At the city council work session on July 20, Mayor Bagley and city council
members assembled in the study session room to discuss the city’s draft
prairie dog law, which was the only agenda discussion topic of the work
session. Work sessions are supposed to be informal gatherings of council
members to catch up on city issues such as council liaisons’ reports for
city advisory boards they serve on. “Council may not make motions or take
any type of formal action at a working session,” according to City Council’s
Rules of Procedure. Doing so would be in violation of the rules council
approved on February 13, 2018 regarding limitations on work sessions.
I attended the July 20 morning work session and was surprised to see city
staff members from the Natural Resources, Legal, and Planning departments in
attendance. They were there to address any questions council may have
regarding the draft law. Members of the public even had a chance to offer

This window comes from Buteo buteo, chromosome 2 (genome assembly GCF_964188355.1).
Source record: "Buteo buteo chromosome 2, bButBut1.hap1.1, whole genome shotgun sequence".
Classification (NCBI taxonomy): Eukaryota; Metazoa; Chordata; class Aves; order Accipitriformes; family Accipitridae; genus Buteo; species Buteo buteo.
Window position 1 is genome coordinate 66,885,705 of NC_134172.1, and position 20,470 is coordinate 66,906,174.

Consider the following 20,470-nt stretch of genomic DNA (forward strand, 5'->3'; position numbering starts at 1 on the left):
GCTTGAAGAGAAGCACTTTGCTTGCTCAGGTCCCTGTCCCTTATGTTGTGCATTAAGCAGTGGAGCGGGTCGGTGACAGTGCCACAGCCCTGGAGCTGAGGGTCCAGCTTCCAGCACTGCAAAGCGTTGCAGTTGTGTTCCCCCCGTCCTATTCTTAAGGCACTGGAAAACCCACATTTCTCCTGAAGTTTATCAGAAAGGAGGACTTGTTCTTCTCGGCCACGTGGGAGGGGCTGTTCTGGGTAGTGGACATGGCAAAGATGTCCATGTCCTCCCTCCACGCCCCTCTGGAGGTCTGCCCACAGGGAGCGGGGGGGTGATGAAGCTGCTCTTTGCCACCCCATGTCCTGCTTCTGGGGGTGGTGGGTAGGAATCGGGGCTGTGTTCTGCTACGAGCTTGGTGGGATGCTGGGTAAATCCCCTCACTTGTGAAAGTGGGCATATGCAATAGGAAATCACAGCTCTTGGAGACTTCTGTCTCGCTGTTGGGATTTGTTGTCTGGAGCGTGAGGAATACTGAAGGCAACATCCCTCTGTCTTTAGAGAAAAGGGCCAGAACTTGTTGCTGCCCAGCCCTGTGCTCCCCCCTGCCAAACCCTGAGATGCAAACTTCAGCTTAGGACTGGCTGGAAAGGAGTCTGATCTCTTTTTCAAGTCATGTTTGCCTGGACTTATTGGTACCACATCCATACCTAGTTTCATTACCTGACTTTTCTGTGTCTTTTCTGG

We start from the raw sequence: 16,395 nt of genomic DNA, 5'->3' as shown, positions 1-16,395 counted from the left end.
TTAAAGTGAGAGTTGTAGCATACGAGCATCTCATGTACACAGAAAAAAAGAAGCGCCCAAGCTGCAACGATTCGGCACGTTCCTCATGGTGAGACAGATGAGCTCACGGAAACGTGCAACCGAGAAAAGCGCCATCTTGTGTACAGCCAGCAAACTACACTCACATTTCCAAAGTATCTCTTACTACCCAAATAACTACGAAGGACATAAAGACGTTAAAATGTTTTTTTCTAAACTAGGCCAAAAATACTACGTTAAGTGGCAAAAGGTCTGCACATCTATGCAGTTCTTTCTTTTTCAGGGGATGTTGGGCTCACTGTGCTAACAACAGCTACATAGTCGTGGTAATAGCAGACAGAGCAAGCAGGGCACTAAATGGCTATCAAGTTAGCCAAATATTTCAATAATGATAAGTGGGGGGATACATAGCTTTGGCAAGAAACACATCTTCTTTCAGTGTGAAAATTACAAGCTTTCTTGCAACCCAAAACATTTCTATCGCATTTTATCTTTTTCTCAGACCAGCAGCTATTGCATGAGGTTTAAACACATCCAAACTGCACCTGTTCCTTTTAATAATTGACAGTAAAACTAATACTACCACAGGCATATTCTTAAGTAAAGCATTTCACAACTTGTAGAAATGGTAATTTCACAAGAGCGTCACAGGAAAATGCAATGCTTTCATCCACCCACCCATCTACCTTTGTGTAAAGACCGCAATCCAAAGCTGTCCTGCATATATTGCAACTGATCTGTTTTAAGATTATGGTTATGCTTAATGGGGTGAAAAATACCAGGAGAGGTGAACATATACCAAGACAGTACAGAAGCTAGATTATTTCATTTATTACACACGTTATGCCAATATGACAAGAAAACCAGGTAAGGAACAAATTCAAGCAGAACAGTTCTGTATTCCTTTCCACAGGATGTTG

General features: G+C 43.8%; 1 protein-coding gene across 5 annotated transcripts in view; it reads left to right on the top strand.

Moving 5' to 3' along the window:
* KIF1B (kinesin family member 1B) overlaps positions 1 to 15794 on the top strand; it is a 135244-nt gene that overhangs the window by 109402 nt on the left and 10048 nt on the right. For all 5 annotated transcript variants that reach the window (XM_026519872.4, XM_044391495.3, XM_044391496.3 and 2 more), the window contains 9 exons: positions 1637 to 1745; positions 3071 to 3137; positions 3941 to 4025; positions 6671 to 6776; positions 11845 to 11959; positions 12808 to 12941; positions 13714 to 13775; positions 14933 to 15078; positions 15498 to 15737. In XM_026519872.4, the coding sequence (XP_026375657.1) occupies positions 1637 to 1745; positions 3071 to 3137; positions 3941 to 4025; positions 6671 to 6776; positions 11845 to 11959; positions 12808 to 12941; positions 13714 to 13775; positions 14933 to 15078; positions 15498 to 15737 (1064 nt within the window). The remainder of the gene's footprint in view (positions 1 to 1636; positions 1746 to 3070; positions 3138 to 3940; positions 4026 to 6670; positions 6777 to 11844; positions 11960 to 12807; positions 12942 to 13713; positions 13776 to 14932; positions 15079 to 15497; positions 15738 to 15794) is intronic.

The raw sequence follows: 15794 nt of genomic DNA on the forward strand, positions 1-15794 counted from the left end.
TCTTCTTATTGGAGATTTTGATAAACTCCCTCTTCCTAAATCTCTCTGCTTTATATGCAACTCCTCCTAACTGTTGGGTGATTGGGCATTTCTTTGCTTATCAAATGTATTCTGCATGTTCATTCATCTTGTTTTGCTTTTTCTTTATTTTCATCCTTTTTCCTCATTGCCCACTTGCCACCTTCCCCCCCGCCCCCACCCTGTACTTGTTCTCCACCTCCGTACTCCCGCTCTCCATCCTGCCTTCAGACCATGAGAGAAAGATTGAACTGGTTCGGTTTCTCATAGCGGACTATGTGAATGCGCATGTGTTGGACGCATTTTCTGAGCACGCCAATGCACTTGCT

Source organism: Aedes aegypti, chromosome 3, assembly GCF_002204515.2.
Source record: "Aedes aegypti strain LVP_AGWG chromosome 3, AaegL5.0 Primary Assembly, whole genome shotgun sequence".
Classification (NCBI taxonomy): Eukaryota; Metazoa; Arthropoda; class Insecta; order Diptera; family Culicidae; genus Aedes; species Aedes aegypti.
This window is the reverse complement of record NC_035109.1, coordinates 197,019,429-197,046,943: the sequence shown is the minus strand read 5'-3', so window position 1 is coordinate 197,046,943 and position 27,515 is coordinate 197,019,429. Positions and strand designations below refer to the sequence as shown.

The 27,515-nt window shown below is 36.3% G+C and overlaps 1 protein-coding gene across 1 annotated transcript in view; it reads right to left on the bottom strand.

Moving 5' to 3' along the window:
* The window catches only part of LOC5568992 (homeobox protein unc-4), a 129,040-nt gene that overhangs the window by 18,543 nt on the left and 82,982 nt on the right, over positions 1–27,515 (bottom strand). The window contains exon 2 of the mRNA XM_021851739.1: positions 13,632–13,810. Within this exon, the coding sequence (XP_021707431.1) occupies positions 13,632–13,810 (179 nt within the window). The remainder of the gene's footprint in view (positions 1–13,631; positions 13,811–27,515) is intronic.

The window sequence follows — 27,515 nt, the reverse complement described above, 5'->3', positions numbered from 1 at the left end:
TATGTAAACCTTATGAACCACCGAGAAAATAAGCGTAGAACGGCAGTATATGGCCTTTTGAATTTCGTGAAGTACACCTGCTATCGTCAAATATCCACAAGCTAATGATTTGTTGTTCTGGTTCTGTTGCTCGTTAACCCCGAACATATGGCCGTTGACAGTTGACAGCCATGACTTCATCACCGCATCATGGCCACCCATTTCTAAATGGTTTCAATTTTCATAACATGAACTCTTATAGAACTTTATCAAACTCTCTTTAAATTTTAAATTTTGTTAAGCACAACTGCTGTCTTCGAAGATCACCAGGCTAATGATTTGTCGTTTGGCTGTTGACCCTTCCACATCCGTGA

their comments on the law during a Public Invited to Be Heard session. Just
like at a study or regular session, members of the public were given three
minutes to speak. There is a saying that goes: If it looks like a duck and
walks like a duck, it is a duck. The work session on July 20 resembled the
proceedings of a council study session. Although council cannot formally
provide direction on changes to the draft law, they came awfully close to
doing so at the work session.
I hope city council’s Friday work sessions do not end up becoming de-facto
study sessions for discussion of city policy. We should have open and
transparent government in Longmont where residents have an opportunity to
attend and participate in these seemingly de-facto study sessions at a time
that is convenient for the public, such as at 7 PM, and in the city council
Longmont, CO 80501
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